Capital Area Chapter Blog

American Red Cross

Don’t Lose Your Stuff When Hurricane Comes!

Remember extensive flooding of many streets and neighborhoods across Florida in Hurricanes Frances and Jeanne in 2004 and Hurricane Katrina in 2005? Horrible emotions are intensified by the feelings of helplessness at the impact of this natural disaster.

Over recent years, hurricanes have struck many lives of Floridians. Proximate to the tropics and surrounded on three sides by warm water, Florida can be particularly vulnerable to hurricanes.

A hurricane is a type of tropical cyclone or severe tropical storm that is accompanied by thunderstorms, and in the Northern Hemisphere, a counterclockwise circulation of winds near the earth’s surface. Parts of the Southwest United States experience heavy rains and floods each year from hurricanes. Hurricane season lasts from June to November, with the peak season from August to September.

Catastrophic damage to coastlines and several hundred miles inland can be caused by hurricanes. Hurricane hazards include storm surge which is an abnormal rise of water generated by a storm. Additionally, hurricanes can create extensive damage from heavy rainfall which is known as instant flooding. Hurricanes can also produce tornadoes that add to the storm’s destructive power. Tornadoes are most likely to occur in the right-front quadrant of the hurricane. Flying debris from poorly constructed buildings and mobile homes also result from Hurricane-force high winds.

Click here to see a video of hurricane destruction.

Are You Ready for A Hurricane?

Preparing your home for a hurricane is vital. Make sure you take the following measures:

  • Know your surroundings.
  • Learn the elevation level of your property and whether the land is flood-prone.
  • Know community hurricane evacuation routes and how to find higher ground.
  • Make plans to secure your property.
  • Cover all of your home’s windows. Permanent storm shutters offer the best protection for windows. A second option is to board up windows with 5/8” marine plywood, cut to fit and ready to install. Tape does not prevent windows from breaking.
  • Install straps or additional clips to securely fasten your roof to the frame structure.
  • Be sure trees and shrubs around your home are well trimmed so they are more wind resistant.
  • Install a generator for emergencies.
  • At the beginning of hurricane season (June), check your supplies, replace batteries and rotate your stock of food and water.

It’s rather simple to find information on how to prepare your home and how to evacuate for disaster. However, the best way to plan in advance is to keep your family safe by building an emergency kit and making a family communications plan. Flood insurance protection is also needed to financially protect your property or business from flood damage. To learn more about flooding risk and protection, please visit the Federal Insurance and Mitigation Administration (NFIP) or call 1-800-427-2419.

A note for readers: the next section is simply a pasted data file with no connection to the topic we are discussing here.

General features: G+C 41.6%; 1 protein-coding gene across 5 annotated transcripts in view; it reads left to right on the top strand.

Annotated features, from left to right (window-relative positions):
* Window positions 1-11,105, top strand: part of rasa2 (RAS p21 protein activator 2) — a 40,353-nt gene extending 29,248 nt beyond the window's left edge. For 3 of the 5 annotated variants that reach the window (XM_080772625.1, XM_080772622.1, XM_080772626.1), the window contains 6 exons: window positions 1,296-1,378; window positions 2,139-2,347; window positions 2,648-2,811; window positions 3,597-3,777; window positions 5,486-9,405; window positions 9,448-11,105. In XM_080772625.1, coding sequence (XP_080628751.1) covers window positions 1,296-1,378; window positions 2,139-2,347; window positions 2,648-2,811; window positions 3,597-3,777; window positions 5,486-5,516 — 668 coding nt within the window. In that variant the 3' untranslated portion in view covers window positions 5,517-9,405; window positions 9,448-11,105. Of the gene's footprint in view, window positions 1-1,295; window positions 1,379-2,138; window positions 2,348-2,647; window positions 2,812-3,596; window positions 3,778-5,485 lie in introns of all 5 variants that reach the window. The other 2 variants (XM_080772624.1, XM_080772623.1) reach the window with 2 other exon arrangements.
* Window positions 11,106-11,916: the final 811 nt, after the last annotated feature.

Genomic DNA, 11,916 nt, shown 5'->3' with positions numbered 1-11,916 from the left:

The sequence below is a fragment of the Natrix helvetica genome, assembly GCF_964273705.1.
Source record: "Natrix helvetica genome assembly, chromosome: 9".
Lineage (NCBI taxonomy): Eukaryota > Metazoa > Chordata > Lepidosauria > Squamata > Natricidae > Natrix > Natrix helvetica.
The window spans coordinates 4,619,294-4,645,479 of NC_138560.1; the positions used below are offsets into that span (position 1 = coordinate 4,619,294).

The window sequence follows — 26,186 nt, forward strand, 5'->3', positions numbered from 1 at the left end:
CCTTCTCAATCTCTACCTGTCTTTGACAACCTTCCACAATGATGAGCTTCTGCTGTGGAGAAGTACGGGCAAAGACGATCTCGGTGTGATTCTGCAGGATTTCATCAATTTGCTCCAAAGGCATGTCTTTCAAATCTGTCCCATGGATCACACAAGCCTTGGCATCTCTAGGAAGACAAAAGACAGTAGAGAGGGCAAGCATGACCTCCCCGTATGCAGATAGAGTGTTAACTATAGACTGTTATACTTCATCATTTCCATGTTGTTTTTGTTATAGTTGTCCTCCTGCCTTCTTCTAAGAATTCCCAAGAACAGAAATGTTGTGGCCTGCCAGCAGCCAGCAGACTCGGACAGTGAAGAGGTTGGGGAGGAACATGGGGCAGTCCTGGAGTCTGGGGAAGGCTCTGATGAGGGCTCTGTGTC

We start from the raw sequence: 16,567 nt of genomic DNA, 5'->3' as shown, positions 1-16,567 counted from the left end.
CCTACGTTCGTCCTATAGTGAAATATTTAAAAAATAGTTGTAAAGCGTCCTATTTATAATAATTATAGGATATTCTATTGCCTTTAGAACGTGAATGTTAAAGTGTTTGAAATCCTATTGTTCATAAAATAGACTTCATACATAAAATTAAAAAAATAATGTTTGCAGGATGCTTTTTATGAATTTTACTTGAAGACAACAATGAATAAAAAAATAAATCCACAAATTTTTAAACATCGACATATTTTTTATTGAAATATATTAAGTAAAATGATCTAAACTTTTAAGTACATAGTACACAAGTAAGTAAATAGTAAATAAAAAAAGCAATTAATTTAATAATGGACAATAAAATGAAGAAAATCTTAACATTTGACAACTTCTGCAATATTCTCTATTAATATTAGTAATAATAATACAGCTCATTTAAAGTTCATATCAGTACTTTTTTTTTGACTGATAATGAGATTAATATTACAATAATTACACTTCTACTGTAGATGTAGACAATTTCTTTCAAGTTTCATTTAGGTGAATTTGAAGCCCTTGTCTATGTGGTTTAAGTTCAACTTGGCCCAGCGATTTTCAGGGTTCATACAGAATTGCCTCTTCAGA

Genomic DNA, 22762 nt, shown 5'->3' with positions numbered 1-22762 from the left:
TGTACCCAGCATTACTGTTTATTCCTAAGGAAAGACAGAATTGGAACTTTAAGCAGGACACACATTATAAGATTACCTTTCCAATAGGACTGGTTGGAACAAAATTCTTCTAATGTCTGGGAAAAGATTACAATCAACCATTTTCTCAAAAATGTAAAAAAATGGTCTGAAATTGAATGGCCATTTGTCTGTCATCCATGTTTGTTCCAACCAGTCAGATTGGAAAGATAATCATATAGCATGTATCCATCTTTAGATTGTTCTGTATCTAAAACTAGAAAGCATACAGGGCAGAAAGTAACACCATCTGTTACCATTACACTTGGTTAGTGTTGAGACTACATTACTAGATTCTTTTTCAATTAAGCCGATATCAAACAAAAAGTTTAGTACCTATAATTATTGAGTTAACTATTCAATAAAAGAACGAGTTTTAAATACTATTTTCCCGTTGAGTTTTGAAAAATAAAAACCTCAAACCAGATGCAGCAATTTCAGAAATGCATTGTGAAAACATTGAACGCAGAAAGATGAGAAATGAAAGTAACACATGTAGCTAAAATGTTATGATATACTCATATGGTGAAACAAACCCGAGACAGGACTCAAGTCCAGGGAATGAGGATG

What Do You Do During A Hurricane?

If a hurricane is likely to occur in your area, you should:

  • Listen to the radio or TV for information.
  • Secure your home, close storm shutters and secure outdoor objects or bring them indoors.
  • Avoid using the phone, except for serious emergencies.
  • Ensure a supply of water for sanitary purpose such as cleaning and flushing toilets. Fill the bathtub and other larger containers with water.
  • Keep your food safe during an emergency.
  • If you are directed by local authorities to evacuate. Be sure to follow their instructions. Read more about evacuating yourself and your family.

  How Do You React After A Hurricane?

Don’t take hurricanes lightly. By always preparing well beforehand and know how to react, we can save lives!

References for researching this article:

One comment on “Don’t Lose Your Stuff When Hurricane Comes!

  1. My blog
    June 18, 2012

    Hurricanes terrify me! I’m thankful to God that I’ve never experienced one myself, but I’m glad that I will be prepared if that day ever comes. I think my city is more earthquake-prone than hurricane-prone, though, but I’m not sure if that’s a good thing.

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This entry was posted on February 2, 2012 by in Preparedness.

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